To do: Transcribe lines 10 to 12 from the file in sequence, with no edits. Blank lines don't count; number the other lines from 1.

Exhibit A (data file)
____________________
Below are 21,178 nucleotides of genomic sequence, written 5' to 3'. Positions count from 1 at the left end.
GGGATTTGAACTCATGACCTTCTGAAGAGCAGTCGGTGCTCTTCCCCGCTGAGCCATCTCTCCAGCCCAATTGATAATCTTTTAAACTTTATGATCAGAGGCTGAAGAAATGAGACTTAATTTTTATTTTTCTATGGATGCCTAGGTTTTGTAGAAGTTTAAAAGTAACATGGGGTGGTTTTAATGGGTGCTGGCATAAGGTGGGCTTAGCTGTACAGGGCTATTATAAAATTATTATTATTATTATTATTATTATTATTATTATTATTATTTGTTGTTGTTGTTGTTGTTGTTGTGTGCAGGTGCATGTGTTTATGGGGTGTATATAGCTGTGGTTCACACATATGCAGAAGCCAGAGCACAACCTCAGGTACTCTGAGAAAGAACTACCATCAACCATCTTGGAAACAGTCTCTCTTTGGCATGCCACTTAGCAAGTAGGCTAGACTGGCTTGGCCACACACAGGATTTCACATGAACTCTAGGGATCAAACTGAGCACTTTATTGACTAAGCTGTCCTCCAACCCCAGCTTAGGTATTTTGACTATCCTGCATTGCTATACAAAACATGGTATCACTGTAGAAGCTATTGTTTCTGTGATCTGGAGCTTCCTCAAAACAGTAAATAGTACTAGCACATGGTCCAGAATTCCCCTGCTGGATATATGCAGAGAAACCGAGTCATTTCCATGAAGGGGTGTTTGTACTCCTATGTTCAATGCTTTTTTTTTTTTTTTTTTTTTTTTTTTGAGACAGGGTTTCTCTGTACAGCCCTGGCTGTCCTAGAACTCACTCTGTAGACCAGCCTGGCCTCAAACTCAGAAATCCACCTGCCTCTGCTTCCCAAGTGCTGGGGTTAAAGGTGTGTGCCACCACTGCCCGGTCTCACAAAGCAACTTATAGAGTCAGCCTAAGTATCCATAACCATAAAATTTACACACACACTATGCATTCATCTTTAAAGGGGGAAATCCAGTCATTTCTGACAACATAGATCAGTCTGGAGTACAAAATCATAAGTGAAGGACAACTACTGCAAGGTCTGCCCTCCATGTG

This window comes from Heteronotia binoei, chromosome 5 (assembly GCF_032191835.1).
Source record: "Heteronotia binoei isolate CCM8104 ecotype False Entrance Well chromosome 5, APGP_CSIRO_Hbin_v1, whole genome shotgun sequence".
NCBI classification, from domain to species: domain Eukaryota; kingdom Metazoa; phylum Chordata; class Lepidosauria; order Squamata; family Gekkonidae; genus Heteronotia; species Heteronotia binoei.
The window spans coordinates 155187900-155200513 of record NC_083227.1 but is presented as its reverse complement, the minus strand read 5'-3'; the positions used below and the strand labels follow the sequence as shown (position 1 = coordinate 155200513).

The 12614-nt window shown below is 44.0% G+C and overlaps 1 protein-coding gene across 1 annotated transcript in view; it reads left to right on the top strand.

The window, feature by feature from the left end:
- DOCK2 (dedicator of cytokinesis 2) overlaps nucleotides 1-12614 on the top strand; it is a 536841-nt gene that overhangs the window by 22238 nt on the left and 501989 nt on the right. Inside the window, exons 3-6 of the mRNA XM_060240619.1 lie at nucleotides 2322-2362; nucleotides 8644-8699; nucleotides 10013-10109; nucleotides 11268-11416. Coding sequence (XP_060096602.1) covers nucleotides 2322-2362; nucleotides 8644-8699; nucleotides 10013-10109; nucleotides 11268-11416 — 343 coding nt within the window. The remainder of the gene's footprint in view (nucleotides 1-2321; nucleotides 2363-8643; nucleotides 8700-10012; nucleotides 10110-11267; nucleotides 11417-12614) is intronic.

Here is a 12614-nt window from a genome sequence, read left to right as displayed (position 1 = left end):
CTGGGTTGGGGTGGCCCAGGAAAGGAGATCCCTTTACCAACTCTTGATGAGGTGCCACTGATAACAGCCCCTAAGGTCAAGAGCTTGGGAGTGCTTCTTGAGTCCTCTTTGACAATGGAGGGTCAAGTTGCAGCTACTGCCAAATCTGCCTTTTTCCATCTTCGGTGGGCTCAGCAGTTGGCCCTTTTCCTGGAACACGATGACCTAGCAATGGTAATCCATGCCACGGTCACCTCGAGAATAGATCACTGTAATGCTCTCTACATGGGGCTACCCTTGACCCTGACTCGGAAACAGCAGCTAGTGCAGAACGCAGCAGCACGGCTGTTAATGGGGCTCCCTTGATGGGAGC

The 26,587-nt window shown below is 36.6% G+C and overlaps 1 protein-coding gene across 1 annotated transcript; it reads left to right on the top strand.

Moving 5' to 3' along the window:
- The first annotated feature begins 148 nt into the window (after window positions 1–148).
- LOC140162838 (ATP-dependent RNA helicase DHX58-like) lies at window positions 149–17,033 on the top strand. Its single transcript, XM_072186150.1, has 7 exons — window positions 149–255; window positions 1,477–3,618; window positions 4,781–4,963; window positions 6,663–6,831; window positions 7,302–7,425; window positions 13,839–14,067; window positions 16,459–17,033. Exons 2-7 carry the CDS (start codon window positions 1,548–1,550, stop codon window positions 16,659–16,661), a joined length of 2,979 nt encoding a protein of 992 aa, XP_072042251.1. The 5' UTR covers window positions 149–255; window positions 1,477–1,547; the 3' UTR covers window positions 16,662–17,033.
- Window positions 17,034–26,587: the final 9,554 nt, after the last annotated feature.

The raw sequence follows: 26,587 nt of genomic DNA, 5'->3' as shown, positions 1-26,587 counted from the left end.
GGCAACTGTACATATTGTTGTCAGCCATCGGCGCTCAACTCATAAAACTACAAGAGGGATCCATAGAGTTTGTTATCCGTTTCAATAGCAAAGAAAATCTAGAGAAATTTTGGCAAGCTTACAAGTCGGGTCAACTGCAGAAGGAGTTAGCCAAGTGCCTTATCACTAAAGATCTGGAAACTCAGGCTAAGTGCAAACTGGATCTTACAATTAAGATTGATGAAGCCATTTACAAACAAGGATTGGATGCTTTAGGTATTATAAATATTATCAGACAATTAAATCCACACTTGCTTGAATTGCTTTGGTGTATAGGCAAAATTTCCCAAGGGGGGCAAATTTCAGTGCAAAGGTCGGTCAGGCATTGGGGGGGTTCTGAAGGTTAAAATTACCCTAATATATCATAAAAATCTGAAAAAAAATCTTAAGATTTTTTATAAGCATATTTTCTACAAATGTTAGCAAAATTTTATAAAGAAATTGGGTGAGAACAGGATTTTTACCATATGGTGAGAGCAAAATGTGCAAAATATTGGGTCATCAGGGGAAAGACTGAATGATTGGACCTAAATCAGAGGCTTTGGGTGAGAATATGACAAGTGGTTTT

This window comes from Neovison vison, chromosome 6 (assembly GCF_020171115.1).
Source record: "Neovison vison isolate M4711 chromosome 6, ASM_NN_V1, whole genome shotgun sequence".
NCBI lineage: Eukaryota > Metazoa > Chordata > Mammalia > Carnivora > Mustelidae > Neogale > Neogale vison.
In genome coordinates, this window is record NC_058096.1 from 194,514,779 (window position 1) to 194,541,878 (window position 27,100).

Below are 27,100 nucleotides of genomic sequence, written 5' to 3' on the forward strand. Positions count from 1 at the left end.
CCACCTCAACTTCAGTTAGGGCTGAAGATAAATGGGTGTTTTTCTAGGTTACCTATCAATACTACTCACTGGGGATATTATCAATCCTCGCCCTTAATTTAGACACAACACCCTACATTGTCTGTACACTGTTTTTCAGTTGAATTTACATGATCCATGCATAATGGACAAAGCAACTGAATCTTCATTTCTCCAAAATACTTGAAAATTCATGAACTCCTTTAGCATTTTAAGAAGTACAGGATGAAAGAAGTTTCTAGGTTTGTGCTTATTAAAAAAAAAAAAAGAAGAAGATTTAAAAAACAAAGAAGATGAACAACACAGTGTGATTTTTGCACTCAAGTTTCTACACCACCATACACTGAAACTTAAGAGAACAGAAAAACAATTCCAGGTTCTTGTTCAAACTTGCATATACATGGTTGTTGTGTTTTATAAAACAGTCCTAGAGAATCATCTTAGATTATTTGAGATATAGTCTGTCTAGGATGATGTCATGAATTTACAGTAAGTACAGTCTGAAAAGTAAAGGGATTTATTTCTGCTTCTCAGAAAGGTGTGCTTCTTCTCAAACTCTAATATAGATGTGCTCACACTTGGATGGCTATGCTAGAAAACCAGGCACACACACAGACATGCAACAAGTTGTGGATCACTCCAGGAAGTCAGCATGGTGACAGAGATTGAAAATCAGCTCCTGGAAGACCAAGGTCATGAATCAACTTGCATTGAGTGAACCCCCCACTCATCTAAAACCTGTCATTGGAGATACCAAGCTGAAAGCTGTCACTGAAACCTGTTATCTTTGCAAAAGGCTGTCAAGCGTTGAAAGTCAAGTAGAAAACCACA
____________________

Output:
Here is a 12614-nt window from a genome sequence, read left to right as displayed (position 1 = left end):
CTGGGTTGGGGTGGCCCAGGAAAGGAGATCCCTTTACCAACTCTTGATGAGGTGCCACTGATAACAGCCCCTAAGGTCAAGAGCTTGGGAGTGCTTCTTGAGTCCTCTTTGACAATGGAGGGTCAAGTTGCAGCTACTGCCAAATCTGCCTTTTTCCATCTTCGGTGGGCTCAGCAGTTGGCCCTTTTCCTGGAACACGATGACCTAGCAATGGTAATCCATGCCACGGTCACCTCGAGAATAGATCACTGTAATGCTCTCTACATGGGGCTACCCTTGACCCTGACTCGGAAACAGCAGCTAGTGCAGAACGCAGCAGCACGGCTGTTAATGGGGCTCCCTTGATGGGAGC

The 26,587-nt window shown below is 36.6% G+C and overlaps 1 protein-coding gene across 1 annotated transcript; it reads left to right on the top strand.